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String messageFile = ... // Assume messageFile SHOULD have the string "MESSAGE"
System.out.println("The messageFile is: " + messageFile + "!!");

Normally, one would expect the above command to output:

The messageFile is: MESSAGE!!!!

However, I am receiving this instead:

!!e messageFile is: MESSAGE

See how the above statement, the "!!" points seem to wrap around the message. My theory is that the:

String messageFile = ... 

contains more characters than my assumed "MESSAGE". As a result, it's wrapping the next input (in this case, the "!!") to the front of the System.out.println() message.

What character is causing this?

Extra info:

Btw, messageFile is being initialized by passing a command line argument to a java class, myClassA. myClassA's constructor uses a super() to pass the messageFile parameter to myClassB. myClassB passes messageFile into a function().

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Is it possible more than one thread is writing to System.out at the same time? I have a feeling that the PrintStreams used in System.out are not thread-safe. –  matt b Aug 4 '10 at 16:58
    
@matt individual calls to print or println happen as one thread-safe operation, but if System.out and System.err both point to the same place (the console for example) they will compete and you could get goofy looking "mixed" output. –  David Blevins Aug 4 '10 at 18:16

4 Answers 4

up vote 15 down vote accepted

I would guess you have a stray carriage return (\r) within the messageFile variable that is unaccompanied by a line feed (\n).

EDIT - this tests as expected:

class Println {
        public static void main(String[] args) {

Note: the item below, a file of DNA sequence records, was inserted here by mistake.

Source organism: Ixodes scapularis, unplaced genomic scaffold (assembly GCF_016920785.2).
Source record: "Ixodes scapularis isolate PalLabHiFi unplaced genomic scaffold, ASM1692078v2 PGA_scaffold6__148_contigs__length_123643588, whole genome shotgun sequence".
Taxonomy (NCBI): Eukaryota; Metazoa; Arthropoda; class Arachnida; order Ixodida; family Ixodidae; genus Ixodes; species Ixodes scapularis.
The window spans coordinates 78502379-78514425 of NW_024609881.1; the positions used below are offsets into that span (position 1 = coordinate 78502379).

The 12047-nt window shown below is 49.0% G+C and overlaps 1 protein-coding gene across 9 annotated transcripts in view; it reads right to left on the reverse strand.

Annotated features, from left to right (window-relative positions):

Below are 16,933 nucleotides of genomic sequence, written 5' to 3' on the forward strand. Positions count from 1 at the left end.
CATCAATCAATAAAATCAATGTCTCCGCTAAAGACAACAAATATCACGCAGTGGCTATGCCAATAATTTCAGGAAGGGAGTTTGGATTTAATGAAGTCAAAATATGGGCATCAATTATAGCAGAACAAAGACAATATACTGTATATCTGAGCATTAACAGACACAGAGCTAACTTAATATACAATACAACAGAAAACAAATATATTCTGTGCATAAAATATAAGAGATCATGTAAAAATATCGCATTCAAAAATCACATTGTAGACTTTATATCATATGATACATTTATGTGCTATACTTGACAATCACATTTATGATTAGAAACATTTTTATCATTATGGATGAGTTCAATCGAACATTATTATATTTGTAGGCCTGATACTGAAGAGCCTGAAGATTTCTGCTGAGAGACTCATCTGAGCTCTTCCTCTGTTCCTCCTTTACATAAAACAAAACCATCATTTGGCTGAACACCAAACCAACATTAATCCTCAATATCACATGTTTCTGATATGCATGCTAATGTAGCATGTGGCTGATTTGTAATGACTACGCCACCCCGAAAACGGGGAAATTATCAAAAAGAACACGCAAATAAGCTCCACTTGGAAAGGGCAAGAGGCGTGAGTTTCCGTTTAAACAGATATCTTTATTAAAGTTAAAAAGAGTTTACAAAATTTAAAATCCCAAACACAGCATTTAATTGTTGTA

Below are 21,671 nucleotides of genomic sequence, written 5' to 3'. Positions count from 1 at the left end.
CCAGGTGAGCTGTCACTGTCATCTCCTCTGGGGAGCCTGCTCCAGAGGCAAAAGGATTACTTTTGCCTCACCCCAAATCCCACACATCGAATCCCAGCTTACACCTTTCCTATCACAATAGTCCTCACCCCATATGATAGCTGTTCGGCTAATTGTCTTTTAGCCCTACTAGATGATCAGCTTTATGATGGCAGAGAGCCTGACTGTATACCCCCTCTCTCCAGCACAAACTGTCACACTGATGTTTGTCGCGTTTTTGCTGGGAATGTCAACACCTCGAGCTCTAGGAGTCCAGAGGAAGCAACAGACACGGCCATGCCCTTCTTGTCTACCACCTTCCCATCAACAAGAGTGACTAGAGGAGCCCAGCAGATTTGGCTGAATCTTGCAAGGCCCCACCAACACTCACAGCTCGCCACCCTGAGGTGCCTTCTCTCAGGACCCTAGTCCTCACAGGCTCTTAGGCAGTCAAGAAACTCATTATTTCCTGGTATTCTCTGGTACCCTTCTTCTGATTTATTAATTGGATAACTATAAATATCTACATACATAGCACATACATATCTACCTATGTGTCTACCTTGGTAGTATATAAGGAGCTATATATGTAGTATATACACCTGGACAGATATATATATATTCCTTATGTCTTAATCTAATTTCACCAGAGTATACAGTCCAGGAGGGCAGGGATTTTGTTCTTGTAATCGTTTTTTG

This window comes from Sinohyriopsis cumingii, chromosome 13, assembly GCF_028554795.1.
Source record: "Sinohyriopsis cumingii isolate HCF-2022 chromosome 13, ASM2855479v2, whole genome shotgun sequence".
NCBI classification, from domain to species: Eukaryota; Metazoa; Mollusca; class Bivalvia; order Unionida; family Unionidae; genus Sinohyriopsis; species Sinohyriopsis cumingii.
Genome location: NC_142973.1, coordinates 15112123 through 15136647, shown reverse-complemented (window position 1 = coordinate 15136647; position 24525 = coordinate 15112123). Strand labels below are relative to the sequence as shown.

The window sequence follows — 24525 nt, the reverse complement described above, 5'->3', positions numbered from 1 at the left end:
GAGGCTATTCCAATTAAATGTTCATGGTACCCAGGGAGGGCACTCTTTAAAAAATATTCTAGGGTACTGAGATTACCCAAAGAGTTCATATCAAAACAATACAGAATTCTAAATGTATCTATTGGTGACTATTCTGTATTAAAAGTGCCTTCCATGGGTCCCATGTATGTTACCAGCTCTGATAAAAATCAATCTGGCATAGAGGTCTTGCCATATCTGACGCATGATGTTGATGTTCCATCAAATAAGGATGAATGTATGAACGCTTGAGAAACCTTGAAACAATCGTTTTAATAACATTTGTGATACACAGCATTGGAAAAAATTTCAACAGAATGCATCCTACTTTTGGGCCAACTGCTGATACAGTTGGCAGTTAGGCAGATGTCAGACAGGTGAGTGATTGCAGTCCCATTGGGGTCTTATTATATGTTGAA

System.out.println("xxxx this \rTEST");
        }
}

Output:

TEST this 
share|improve this answer
    
+1 for being right on the money. –  Erick Robertson Aug 4 '10 at 17:22
    
This is arguably a problem with the elided functionality that reads in the message. It's likely not dealing with the IO format appropriately. –  Alan Krueger Aug 4 '10 at 18:51
    
Maybe somewhere in the code someone is not using the standard system property line.separator: the platform-dependent line separator (e.g., "\n" on UNIX, "\r\n" for Windows)" Maybe the application was developed on *NIX, but now used on some Windows, with hardcoded \n instead of usage of line.separator property. So there is some \r remaining ... –  Michael Konietzka Aug 4 '10 at 19:03

Your message variable possibly contains a '\r' (carriage return) or '\n' (line feed) character at the end. This may cause the cursor to return to the first column before printing the exclamation marks.

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-1 for being wrong. It must be a carriage return (which goes back to the beginning of the line) and cannot be a line feed (which would drop down to the next line). These are throwbacks to the days of the typewriter when these were two separate actions. Carriage return was when you pushed the roll of paper back to the right so you could start on the first column again. Line feed was when you pushed in the little lever which fed the paper through by one line. On every typewriter I ever used these were engineered to happen at the same time. –  Erick Robertson Aug 4 '10 at 17:21
    
I am fully aware of that. But without knowledge about the terminal the poster is using, there is always a chance that it is a broken line feed. There is nothing wrong in checking against both. –  relet Aug 4 '10 at 20:14

For debugging you should print the codepoint of each character of messageFile via codePointAt. As as result you see exactly the content of messageFile.

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Replace all carriage returns in the file with newlines and then replace all double-newlines with single-newlines:

messageFile.replace('\r', '\n').replace("\n\n", "\n)

Carriage returns should be banned :D

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